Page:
Features Regular Features

In Case You Missed it – Split Second

Sometimes a game just slips under the radar. Whatever the reason for this occurring, be it bad marketing, classification problems or a strange concept, some games just fail to find their audience. Here at Player2.net.au we want to highlight these rough gems and that is where “In Case You Missed It” comes in. Some games just deserve a second chance.

Back in May 2010 there was two racing games released at the same time. The first was Blur which was a load of fun and basically played like Mario Kart with real cars. It garnered a lot of attention and seemed to sell quite well. The other racing game seemed to go under the radar and not get the attention it deserved which is a shame because it was arguably the more unique package

1377645-powerplant_stormdrain_truckbridge_01

The game was Split Second: Velocity and it was Developed by Blackrock Studios, creators of the excellent ATV racing game Pure.  Split Second was a blast from start to finish, literally. Players could swing cranes, drop explosive barrels and blow up parked traffic all in an attempt to take out their opponents. The big payoff however was if you could hold off from using these traps and earn enough power to set of a massive level changing explosion. These charges ranged from collapsing skyscrapers, crash landing 747’s, exploding cruise ships and even a series of smoke stacks collapsing like dominoes. These events evened out the playing field like no other, enabling players to shot from last to first in the blink of an eye completely changing the course in the process.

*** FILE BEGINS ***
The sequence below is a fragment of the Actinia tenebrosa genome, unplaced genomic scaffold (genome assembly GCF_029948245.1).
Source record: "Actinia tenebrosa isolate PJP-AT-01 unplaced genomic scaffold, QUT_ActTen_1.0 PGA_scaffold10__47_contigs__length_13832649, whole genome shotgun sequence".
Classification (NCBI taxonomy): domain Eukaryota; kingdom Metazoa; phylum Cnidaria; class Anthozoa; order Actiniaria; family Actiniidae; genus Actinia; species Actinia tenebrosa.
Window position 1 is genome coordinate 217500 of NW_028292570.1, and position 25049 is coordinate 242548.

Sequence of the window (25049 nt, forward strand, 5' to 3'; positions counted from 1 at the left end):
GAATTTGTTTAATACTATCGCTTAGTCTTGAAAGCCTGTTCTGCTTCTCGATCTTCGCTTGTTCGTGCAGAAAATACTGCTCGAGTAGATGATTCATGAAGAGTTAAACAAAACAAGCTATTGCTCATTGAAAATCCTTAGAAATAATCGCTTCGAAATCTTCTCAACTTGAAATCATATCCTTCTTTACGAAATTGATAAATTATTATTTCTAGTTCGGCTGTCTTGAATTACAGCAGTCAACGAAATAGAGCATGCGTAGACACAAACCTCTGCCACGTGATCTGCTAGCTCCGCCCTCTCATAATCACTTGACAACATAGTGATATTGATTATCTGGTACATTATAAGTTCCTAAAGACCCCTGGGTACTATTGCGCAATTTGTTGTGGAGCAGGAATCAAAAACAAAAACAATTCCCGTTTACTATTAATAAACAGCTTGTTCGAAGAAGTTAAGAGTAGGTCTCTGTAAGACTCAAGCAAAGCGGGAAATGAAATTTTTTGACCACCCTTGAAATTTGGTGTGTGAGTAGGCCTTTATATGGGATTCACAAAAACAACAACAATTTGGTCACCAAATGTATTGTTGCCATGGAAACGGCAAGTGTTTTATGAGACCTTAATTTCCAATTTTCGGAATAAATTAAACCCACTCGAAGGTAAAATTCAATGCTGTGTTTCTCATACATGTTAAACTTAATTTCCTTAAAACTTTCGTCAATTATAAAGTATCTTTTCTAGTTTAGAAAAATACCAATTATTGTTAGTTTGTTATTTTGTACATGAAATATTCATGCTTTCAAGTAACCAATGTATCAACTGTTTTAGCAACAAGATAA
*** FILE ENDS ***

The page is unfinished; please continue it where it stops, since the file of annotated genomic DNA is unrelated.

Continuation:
Split_Second_11large

The fact was you needed these tricks. The AI was vicious and they would just as happily crash a train into you as you would into them, meaning no matter how far ahead you were victory was not assured.  Very few games create an “on the edge” feeling like Split second did. Victory was always agonizingly close yet at the same time tantalizingly far away. 

Split Second was released to little fanfare and almost no marketing meaning that despite solid reviews the game was missed by many. The game is available for cheap on Steam quite often so it is easy to get hold of however the PC port isn’t the bet so if your old PS3/360 are still hooked up to the tele it may be a better idea to track down a second hand copy for those systems.  So if you find yourself in the mood for some destruction with a side order of racing, Split Second should fit the bill nicely. It may be a one trick pony but god damn it is one hell of a trick.

split-second-power-play

Matt Hewson

Comments are closed.